One million pages of records from Insys Therapeutics were added to the Opioid Industry Documents Archive (OIDA) today.
The documents stem from litigation against the Arizona-based company, which specialized in drugs to treat cancer pain. Subsys, a fast-acting and highly potent opioid painkiller, had been approved by the FDA only to treat pain in cancer patients already receiving around-the-clock opioid therapy.
The newest additions to the Insys Litigation Documents collection — about 760,000 documents, mostly emails — show that Insys improperly sold vast amounts of its addictive product for off-label uses like non-cancer neck and back pain. The documents also bring to light how the company pressured doctors and deployed deceptive marketing to increase sales and earn millions of dollars in profits.
Read the press release - December 8, 2022: Archive Shows How Fentanyl Promotion Helped Drive Opioid Epidemic
via UCSF News, via Johns Hopkins University News.
The release of these documents coincides with the USA Today investigation published 12/8/2022 - 'Eat what you kill': How a fentanyl drugmaker bribed doctors, harmed patients and collected millions. The article details the role of Insys Therapeutics in the opioid epidemic.
New Purdue Pharma Collections
The story that became the basis of The Pharmacist originated out of a 2016 fellowship on the opioid epidemic in Baltimore. During one of the lectures, a member of the CDC presented a heat map detailing counties around the country that had experienced the highest rate of opioid overdoses from 1999 to the present. In 1999-2000, most of the country was green or blue, meaning the rates were quite low. But I noticed that St. Bernard Parish, which sits right next to Orleans Parish on the Gulf of Mexico, was dark orange, almost red.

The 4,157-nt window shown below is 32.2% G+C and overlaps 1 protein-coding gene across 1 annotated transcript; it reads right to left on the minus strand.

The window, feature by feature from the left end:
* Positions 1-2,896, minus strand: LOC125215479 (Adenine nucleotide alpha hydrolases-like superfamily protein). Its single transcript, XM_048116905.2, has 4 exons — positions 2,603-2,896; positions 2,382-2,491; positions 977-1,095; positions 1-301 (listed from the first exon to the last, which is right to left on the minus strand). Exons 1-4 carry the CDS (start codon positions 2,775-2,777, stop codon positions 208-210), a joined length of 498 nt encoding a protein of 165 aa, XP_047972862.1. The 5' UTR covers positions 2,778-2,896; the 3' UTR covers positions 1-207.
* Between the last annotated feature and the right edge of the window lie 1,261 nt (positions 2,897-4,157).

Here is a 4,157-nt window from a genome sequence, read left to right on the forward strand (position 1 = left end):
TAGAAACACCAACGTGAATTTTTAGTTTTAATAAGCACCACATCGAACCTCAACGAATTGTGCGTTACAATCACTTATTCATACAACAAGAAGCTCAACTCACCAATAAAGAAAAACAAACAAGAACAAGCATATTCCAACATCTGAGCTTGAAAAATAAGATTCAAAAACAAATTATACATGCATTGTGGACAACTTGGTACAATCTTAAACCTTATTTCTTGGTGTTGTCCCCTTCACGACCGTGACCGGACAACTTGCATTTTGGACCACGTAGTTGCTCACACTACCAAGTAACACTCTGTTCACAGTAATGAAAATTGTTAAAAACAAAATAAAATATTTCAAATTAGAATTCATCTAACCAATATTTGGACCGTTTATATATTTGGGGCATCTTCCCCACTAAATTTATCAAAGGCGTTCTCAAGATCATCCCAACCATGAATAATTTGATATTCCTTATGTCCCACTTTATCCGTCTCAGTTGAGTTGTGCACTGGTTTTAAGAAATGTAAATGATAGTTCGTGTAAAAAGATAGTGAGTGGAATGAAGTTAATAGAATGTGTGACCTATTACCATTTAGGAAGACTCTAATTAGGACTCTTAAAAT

When I got back to New Orleans, where I was covering the opioid epidemic, I scheduled a meeting with the communications director of the St. Bernard Parish sheriff’s office. I wanted to know why the rate of opioid overdose was so high around the turn of the century. To my surprise, I was met by half a dozen sheriff’s deputies and the sheriff himself, whose son had recently died of a heroin overdose. They began regaling me with stories about what was happening in St. Bernard back then.
As they explained it, the opioid epidemic was already out of control. This was largely due to a single pill mill doctor in New Orleans, just across the parish line. Her clinic was open 24 hours a day, they said, and got especially busy in the middle of the night. When I asked what happened to the doctor, they brought up a local pharmacist named Dan Schneider. Dan had lost his son to a crack deal gone wrong in 1999, they said. And when Dan learned that this doctor’s prescribing habits were causing his son’s friends to overdose and die, he made it his mission to shut this pill mill doctor down.
I called Dan Schneider that day, and I kept talking with him for months to make sure his incredible story was true. I published the story in The Times-Picayune in October 2017. The following year, I pitched the story to a documentary production company in Brooklyn, and Netflix approved the concept soon after. That’s how The Pharmacist came to be.
The Pharmacist tells the story of the impact of the opioid epidemic on people’s lives. And while we didn’t address it in the documentary, the Opioid Industry Documents Archive (OIDA) shines a light on the industry that contributed to the epidemic. Through document disclosure, people can access industry litigation documents and understand the corporate behavior that helped trigger the epidemic. By accessing these documents and telling people’s stories, we can bring real accountability and find solutions to make sure this kind of public health disaster won’t happen again.